Ginger Bug is a naturally fermented starter culture for making a variety of fermented drinks, such as root beer, ginger beer or fermented lemonade. If you’re someone who likes to drink sugary fizzy drinks, this is an easy way to start making your own healthy, fermented alternatives.
Like sourdough starter, Ginger Bug is a starter culture that is rich in wild, beneficial bacteria and yeast. These starters kick-start the fermentation for other fermented foods. Sourdough starter creates sourdough bread, kombucha mothers make fermented tea, and Ginger Bug creates homemade, naturally fermented sodas.
Once you’ve made up your Ginger Bug starter mix (it just takes a few days), you can use the fermented magical liquid to ferment other drinks, such as healthy alternatives to sugary cocktail mixers. Let’s get going on making up our first batch of Ginger Bug! This is lovely to do with children and they’ll enjoy creating their own fizzy drinks once the Ginger Bug is ready…
- 2 cups filtered water
- 1 tablespoon diced fresh ginger (WITH the peel still on)
- 1 teaspoon raw sugar
- Add 2 cups of filtered water to a sanitised jar (cleanliness is important).
- Add the diced ginger.
- Add the sugar.
- Pop on a tight lid and give the jar a shake.
- Every day for about 4 to 6 days feed it another tablespoon of ginger and a teaspoon of sugar.
- Once the liquid is very bubbly, it’s ready to use in all manner of fermented drink recipes!
- It’ll keep in the fridge for a week
• Dice the ginger instead of grating it. While many recipes call for grated ginger, cubed or diced ginger works just as well and it’s easier to strain, too.
• Use sugar or another caloric sweetener. The yeast and bacteria that make your bug bubble need sugar to help them grow. Sugar is the most common choice, but you can also use honey, maple syrup, palm sugar, or any other caloric sweetener. Avoid non-caloric sweeteners like stevia.
• Turmeric and galangal work well too. You can substitute both fresh turmeric and fresh galangal in place of the ginger, for variety. Or use a combination.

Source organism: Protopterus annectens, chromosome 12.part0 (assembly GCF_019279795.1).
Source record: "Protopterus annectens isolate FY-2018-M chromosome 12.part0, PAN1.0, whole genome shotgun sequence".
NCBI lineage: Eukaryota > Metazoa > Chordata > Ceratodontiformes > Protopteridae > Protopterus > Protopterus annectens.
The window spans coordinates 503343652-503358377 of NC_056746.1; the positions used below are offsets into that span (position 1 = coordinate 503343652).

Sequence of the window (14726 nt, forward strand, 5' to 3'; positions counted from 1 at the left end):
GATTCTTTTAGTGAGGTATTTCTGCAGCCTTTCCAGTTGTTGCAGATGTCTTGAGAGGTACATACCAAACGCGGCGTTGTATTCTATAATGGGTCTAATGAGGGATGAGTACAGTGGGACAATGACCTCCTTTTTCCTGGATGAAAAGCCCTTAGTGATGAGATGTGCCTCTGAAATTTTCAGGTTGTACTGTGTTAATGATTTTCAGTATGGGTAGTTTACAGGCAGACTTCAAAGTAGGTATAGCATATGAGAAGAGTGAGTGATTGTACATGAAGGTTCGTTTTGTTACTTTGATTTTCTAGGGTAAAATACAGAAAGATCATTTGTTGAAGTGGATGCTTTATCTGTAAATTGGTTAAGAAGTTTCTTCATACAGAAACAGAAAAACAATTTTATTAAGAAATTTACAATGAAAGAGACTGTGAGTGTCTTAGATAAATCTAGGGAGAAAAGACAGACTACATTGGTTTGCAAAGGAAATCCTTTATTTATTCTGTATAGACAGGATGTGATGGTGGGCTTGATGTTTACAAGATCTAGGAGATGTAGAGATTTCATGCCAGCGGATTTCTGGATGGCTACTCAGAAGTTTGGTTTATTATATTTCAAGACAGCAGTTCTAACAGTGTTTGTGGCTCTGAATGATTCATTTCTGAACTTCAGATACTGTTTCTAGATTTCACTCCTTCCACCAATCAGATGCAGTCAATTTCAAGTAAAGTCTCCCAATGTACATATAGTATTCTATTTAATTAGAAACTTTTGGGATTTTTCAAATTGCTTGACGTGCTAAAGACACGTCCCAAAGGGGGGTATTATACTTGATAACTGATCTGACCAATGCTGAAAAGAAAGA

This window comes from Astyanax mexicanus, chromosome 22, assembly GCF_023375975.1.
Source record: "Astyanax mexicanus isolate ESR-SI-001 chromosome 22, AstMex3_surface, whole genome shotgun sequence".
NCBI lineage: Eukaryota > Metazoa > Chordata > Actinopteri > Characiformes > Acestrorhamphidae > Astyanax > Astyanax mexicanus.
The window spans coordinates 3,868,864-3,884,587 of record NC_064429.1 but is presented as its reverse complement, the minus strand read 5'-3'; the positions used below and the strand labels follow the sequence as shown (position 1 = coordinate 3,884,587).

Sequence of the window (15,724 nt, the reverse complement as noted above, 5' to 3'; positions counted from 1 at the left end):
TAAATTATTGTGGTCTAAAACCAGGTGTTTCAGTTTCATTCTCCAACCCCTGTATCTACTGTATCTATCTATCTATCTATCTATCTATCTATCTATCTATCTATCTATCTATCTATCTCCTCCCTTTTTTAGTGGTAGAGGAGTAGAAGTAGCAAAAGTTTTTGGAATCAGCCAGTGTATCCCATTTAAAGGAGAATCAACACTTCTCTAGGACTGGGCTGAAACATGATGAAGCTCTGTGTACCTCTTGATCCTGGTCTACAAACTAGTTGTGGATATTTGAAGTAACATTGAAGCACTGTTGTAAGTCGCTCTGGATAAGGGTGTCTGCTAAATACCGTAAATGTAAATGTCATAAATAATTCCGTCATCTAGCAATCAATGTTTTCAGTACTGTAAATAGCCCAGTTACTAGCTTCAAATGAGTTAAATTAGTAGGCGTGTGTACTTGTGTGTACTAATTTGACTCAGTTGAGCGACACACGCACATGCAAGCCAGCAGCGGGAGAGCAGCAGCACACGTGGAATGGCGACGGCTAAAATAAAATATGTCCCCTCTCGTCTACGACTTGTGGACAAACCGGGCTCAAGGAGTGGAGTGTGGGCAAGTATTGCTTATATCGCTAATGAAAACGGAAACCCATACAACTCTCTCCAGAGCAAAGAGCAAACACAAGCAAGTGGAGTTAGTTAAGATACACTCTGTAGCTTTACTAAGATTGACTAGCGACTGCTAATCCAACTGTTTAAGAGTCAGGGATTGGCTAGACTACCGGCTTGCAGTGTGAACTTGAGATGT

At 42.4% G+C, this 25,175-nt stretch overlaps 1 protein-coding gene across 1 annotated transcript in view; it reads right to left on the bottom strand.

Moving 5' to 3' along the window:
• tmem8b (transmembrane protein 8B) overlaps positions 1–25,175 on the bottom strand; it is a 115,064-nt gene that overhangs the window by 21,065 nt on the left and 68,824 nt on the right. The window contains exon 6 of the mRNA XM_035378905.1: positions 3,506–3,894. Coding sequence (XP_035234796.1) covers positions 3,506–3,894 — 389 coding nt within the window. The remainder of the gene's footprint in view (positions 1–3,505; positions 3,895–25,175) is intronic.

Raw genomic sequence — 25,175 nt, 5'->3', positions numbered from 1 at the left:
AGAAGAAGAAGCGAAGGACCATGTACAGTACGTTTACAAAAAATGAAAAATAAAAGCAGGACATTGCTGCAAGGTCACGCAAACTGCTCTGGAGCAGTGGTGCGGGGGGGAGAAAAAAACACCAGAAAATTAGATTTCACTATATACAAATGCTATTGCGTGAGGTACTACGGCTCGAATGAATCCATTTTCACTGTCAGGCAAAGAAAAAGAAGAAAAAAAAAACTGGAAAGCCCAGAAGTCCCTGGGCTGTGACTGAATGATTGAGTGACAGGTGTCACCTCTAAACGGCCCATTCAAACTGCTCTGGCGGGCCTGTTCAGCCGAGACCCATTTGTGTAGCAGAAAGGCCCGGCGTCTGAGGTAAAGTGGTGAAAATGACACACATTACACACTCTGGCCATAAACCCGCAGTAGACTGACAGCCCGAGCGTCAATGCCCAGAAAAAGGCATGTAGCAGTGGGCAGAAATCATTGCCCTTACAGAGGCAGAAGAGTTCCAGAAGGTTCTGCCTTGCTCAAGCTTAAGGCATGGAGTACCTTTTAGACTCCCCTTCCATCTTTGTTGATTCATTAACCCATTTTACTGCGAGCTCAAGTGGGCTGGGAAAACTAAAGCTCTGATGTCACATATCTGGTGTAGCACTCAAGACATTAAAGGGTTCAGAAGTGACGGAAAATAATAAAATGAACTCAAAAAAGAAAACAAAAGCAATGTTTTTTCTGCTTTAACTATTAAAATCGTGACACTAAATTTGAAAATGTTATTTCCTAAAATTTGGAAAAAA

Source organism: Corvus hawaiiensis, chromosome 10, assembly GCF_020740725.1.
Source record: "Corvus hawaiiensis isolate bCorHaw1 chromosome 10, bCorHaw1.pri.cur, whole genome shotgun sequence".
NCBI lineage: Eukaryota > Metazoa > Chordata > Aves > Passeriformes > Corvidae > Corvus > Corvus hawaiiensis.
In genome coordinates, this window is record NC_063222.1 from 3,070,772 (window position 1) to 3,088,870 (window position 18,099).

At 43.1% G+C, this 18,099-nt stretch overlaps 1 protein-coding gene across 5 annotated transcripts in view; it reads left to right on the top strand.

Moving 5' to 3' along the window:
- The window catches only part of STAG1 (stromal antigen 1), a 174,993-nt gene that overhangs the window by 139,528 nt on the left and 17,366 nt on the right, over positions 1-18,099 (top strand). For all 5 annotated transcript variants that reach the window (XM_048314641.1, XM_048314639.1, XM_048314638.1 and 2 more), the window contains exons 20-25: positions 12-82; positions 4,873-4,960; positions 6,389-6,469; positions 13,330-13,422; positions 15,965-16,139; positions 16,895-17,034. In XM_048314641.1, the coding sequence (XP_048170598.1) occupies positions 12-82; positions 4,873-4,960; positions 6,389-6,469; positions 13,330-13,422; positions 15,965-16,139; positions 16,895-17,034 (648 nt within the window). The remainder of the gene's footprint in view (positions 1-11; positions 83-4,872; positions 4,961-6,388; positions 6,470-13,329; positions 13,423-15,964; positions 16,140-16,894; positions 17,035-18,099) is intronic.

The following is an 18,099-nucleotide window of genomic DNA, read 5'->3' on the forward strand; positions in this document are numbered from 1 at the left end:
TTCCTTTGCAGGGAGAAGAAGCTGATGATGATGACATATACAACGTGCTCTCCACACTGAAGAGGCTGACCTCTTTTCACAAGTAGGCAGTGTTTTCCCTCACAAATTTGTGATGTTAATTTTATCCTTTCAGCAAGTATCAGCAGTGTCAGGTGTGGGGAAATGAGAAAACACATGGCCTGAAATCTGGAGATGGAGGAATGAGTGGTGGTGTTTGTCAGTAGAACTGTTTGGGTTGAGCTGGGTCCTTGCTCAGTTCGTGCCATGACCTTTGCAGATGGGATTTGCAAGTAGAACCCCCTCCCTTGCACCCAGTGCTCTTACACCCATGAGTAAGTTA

• Use organic ginger. Conventionally grown ginger is often irradiated, which may impact its ability to form a thriving bug. Irradiation is disallowed in organic production, so organic ginger works best.
• Use chlorine-free water. Chlorine in tap water can interfere with bacterial and yeast production, so choose filtered water or spring water.
• Seal your jar tightly for the best yeast production. While it may seem counter-intuitive since other fermented drinks, like kombucha, often use an open container, your ginger bug does best in a sealed container like a clamp-top jar.
How To Use Your Ginger Bug
- To make soda from your ginger bug, strain about ½ cup liquid from your jar and stir it into 7 ½ cups of sweetened herbal tea or fruit juice. Pour the tea or juice into flip-top bottles.
- Remember to leave ½ to 1-inch head space. And then let your homemade soda culture at room temperature for up to 3 days. Then, transfer the bottles to the fridge and enjoy them within a few months.
- It’s important to use fruit juice or sweetened herbal tea when you make homemade, naturally fermented sodas. The bacteria and yeast in your bug thrive on sugar. Without it, your soda and beers won’t ferment properly.
Jo Rowkins is a nutritional therapist and lifestyle coach. She is passionate about all things wellness, and has helped hundreds of people on their wellness journeys. You can consult privately with Jo for your own bespoke healthy plan.
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